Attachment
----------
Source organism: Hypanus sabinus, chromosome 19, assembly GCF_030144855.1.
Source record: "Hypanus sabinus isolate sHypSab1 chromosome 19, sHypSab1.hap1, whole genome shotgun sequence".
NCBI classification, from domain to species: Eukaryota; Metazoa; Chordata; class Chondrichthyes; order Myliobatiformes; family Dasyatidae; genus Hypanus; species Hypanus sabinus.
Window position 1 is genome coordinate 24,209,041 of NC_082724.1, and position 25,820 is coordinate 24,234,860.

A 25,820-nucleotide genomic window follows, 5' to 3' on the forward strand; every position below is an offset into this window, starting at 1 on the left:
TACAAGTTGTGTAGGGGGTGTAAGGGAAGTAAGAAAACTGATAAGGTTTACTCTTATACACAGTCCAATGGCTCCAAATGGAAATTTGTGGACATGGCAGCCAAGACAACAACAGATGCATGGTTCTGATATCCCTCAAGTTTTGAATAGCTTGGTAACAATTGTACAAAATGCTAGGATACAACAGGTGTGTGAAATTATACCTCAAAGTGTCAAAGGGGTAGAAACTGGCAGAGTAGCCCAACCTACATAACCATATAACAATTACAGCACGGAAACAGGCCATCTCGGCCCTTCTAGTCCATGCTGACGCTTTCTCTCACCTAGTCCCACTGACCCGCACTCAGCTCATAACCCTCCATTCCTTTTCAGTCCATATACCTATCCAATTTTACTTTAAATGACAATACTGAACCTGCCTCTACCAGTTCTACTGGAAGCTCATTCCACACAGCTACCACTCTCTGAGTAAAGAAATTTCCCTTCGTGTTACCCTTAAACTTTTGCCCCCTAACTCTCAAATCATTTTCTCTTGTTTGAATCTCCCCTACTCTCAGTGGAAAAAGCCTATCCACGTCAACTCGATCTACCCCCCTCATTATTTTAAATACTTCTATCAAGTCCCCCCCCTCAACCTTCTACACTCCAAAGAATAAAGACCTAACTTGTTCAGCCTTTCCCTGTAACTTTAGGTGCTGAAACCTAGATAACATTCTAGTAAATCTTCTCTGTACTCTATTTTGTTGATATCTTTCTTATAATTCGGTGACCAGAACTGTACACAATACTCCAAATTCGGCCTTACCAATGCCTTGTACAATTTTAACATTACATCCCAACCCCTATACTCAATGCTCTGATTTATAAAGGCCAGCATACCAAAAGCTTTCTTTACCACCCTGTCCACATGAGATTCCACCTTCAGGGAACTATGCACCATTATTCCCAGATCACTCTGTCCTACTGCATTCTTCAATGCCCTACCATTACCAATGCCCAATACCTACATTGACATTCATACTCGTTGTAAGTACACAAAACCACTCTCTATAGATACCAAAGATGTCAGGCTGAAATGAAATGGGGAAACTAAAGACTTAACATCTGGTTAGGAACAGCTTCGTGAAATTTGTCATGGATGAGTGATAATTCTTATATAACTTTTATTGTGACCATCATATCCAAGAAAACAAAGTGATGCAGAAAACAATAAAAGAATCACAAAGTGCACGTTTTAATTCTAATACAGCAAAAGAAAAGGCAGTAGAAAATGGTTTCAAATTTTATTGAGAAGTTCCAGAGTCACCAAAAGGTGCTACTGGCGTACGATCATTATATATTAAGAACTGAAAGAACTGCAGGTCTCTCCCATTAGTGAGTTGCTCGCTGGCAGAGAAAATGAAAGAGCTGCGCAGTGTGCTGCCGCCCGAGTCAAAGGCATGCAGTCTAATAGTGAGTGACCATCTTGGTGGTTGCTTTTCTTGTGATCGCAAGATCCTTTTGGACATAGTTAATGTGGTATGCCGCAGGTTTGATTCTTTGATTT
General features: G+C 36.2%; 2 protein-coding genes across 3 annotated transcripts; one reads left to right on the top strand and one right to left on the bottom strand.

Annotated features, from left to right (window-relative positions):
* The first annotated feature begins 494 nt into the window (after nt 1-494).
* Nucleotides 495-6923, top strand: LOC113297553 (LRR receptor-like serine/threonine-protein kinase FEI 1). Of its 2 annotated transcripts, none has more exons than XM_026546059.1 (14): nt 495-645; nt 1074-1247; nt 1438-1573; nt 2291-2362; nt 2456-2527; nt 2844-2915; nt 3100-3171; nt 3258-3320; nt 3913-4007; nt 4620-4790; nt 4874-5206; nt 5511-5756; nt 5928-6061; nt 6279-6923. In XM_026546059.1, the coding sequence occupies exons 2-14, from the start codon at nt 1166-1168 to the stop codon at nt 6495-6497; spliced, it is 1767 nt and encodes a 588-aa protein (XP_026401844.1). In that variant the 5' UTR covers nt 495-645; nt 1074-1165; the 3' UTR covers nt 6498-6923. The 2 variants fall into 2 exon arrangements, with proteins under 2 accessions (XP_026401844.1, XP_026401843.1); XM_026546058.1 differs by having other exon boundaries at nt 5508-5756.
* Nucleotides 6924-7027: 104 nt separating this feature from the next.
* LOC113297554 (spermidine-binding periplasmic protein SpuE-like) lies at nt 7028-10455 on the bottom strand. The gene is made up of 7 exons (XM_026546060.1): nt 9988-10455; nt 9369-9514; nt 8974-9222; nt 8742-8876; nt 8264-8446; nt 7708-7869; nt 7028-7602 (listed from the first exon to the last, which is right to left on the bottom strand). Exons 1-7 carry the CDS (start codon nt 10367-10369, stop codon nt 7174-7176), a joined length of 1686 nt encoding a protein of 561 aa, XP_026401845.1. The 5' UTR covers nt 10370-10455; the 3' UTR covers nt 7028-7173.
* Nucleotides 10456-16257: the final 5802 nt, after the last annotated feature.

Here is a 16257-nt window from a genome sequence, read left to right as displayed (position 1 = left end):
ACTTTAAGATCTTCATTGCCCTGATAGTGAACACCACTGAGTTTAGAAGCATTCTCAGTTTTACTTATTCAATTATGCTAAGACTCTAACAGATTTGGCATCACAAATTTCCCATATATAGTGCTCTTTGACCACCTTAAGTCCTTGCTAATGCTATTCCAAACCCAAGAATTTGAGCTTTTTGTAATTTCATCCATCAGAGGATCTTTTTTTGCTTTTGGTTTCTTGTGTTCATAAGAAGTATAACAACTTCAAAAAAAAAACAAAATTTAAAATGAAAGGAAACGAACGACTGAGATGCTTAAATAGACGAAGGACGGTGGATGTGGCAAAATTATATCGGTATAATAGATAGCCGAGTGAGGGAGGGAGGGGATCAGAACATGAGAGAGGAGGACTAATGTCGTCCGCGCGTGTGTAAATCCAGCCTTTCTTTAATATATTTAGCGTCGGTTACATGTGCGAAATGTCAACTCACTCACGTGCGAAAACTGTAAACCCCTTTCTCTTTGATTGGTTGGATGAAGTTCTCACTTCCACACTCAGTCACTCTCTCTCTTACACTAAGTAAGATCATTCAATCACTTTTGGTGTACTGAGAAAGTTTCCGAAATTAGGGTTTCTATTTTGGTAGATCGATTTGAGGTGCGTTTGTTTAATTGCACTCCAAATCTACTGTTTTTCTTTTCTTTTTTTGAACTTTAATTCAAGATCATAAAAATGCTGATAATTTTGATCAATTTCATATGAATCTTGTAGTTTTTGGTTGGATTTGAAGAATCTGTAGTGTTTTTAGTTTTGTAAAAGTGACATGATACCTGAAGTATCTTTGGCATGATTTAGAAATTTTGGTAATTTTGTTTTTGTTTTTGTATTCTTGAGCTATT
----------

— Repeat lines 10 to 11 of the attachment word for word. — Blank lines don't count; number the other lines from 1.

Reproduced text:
* Nucleotides 495-6923, top strand: LOC113297553 (LRR receptor-like serine/threonine-protein kinase FEI 1). Of its 2 annotated transcripts, none has more exons than XM_026546059.1 (14): nt 495-645; nt 1074-1247; nt 1438-1573; nt 2291-2362; nt 2456-2527; nt 2844-2915; nt 3100-3171; nt 3258-3320; nt 3913-4007; nt 4620-4790; nt 4874-5206; nt 5511-5756; nt 5928-6061; nt 6279-6923. In XM_026546059.1, the coding sequence occupies exons 2-14, from the start codon at nt 1166-1168 to the stop codon at nt 6495-6497; spliced, it is 1767 nt and encodes a 588-aa protein (XP_026401844.1). In that variant the 5' UTR covers nt 495-645; nt 1074-1165; the 3' UTR covers nt 6498-6923. The 2 variants fall into 2 exon arrangements, with proteins under 2 accessions (XP_026401844.1, XP_026401843.1); XM_026546058.1 differs by having other exon boundaries at nt 5508-5756.
* Nucleotides 6924-7027: 104 nt separating this feature from the next.